Main illustration: Shawna X
If you’re a data analyst, you probably believe in the power of data to make better decisions. But believing that yourself is different from inspiring that belief in others. The real challenge is inspiring others to believe in this, too.
Of course, every challenge is an opportunity. As a growing analytics team within Intercom, advocating for the effective and creative use of data is a significant focus for us. It’s as important as spending time on our own technical proficiency. Our ultimate goal is to help teams make informed and effective decisions using data, so we can build better things, faster. Framed this way, building strong partnerships across the company and telling compelling stories with insights are as important as the skill and time it takes to generate those insights.
If you work in product, you are making many decisions each day about the product you are building. Effectively partnering with your analytics team and learning when and how to incorporate data into your decisions will ultimately help you build a better product.
This was the theme of a talk I delivered at our recent Building Intercom event. You can watch the talk below or keep scrolling if you’d prefer to read.
Why you need data at every stage of product building
Here’s a high level overview of how we build at Intercom:
There are three stages:
- Set up: This is about deeply understanding the problem & thinking about a solution from first principles. This is big picture thinking.
- Solve: This is taking that big picture solution and scoping it down to the smallest coherent product that potentially solves the problem. We then ship this “first solution” to beta so that we can learn and iterate.
- Close out: Once we’re confident that we’ve arrived at the ultimate solution that solves the problem, it’s then finalised to get it ready to ship to all customers.
In my experience, analytics at most companies is focused on the “beta” or “evaluate and close” stages. However, many decisions are made before product is shipped to customers. Product development is continuous decision making. Although they might seem like small decisions at the time, each decision that you’re making is potentially taking you down a different path. A different path, in this case, is ultimately a different product.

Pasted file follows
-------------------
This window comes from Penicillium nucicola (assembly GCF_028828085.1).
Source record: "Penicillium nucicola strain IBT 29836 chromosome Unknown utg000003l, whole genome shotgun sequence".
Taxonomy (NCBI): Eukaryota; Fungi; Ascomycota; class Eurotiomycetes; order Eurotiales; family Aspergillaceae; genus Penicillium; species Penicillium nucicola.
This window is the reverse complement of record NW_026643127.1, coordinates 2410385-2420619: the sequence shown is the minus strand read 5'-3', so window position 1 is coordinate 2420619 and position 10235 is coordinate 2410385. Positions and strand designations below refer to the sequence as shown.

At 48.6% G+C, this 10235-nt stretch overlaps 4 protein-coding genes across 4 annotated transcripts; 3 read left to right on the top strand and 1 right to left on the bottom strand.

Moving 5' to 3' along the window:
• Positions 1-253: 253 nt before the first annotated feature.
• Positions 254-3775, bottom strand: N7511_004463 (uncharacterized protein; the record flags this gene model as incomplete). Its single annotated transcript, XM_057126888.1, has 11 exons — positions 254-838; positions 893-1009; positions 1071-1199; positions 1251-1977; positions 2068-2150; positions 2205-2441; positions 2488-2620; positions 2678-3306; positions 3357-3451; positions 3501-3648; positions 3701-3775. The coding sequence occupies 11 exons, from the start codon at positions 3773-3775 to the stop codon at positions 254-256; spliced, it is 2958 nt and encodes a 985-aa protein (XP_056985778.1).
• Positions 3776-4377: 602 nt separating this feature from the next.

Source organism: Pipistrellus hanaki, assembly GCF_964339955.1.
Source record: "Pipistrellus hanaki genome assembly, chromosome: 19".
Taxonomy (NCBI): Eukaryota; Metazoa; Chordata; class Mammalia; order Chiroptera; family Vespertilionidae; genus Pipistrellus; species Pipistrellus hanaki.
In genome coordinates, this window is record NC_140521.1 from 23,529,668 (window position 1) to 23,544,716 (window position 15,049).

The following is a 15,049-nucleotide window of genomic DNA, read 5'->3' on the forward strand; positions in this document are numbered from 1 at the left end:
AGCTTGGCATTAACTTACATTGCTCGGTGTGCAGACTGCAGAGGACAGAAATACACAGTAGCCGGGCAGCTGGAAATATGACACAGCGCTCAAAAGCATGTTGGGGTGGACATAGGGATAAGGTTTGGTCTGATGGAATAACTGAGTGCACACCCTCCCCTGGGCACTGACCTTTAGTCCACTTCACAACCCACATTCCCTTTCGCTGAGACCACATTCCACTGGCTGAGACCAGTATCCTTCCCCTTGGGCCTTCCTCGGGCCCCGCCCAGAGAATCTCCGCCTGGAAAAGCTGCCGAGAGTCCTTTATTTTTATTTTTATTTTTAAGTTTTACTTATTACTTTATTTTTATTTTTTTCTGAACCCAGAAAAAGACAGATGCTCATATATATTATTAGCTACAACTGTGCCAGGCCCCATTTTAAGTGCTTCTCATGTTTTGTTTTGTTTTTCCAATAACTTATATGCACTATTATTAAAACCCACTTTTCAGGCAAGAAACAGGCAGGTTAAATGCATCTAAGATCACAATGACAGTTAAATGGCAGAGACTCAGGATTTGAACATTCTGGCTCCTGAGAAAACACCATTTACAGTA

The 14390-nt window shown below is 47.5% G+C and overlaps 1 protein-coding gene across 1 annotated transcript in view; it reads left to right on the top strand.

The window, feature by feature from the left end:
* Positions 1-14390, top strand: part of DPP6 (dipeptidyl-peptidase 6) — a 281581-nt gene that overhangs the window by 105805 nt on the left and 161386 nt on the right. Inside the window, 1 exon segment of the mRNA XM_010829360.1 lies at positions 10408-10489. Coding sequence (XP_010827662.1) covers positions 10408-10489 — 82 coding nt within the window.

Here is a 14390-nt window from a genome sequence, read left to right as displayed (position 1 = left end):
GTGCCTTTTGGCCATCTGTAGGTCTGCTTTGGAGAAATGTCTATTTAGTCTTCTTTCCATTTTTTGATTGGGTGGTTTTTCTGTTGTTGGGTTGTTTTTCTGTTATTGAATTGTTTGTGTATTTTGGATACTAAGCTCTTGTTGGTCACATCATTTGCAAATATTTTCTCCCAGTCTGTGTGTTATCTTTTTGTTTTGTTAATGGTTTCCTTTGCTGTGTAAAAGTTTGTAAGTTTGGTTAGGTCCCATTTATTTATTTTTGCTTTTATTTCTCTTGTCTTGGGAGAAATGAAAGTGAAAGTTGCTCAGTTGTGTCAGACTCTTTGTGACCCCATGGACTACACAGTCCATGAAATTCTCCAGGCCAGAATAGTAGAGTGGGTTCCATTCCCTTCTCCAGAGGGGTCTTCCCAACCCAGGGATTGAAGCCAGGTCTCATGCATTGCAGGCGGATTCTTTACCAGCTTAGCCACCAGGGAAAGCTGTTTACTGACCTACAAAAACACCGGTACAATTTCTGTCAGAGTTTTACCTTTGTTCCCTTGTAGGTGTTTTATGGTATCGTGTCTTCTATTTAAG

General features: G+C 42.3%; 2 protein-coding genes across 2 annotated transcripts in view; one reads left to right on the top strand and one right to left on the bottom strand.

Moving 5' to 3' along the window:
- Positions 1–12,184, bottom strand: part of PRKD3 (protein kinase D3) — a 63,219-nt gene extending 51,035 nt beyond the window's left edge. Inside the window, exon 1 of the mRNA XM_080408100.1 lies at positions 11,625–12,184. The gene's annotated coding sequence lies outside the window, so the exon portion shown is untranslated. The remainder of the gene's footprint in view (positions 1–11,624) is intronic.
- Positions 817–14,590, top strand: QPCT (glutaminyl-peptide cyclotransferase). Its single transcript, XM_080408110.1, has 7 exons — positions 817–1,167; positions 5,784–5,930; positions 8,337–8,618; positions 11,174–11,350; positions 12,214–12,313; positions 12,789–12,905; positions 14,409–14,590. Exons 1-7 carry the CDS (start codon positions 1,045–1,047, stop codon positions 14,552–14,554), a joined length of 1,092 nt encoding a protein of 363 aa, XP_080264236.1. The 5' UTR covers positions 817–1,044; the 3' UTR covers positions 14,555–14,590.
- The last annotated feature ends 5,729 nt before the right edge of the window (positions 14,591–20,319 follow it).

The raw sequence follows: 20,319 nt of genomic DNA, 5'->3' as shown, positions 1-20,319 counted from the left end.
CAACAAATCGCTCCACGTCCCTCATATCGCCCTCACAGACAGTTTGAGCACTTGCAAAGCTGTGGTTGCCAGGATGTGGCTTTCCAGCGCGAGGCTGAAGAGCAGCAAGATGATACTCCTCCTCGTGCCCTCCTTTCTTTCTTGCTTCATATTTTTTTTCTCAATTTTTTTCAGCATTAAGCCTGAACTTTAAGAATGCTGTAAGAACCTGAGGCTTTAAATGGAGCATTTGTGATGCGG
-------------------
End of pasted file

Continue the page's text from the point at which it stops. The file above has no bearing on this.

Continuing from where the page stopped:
What data brings to the table
If you’re a PM or a designer, how do you know whether you should be building product A or product B? Data is a powerful tool when making those decisions. For me, the power of data is twofold:
- It focuses minds by establishing what you do know and what you don’t know. You can make better decisions because everyone has the same information in front of them.
- It sparks creativity. When you’ve been working hard on the same project, the same problem, week in, week out, it’s hard to see something in a new light. But data can bring new information into the room. It can make people think about something differently. It can shake things up. It can encourage participation from the whole team.
Common ground and new information encourage participation from the whole product team. This results in better, more collaborative, decisions.
Sharing the power of data
But getting to this place – where you are building with data throughout the development process – isn’t something that you can be prescriptive about. One day, you don’t just announce, “We need to use data in every single decision that we’re making.” As an analyst, you need to understand how and where decisions are being made and you also need to know the best way to share insights with your team.
Throughout my career and my time at Intercom I found there are two things that have been impactful to help make this happen.
Your data is only as powerful as your relationships
When I first started at Intercom, we were working on a project that every customer and every customer’s customer was going to see – a complete overhaul of the Intercom Messenger. They’d been working on this project for quite a long time, and the team had this list of thoughtful but specific questions they wanted to ask of the data. But I was so eager and excited about other ways that analytics could help – I had different questions, new questions.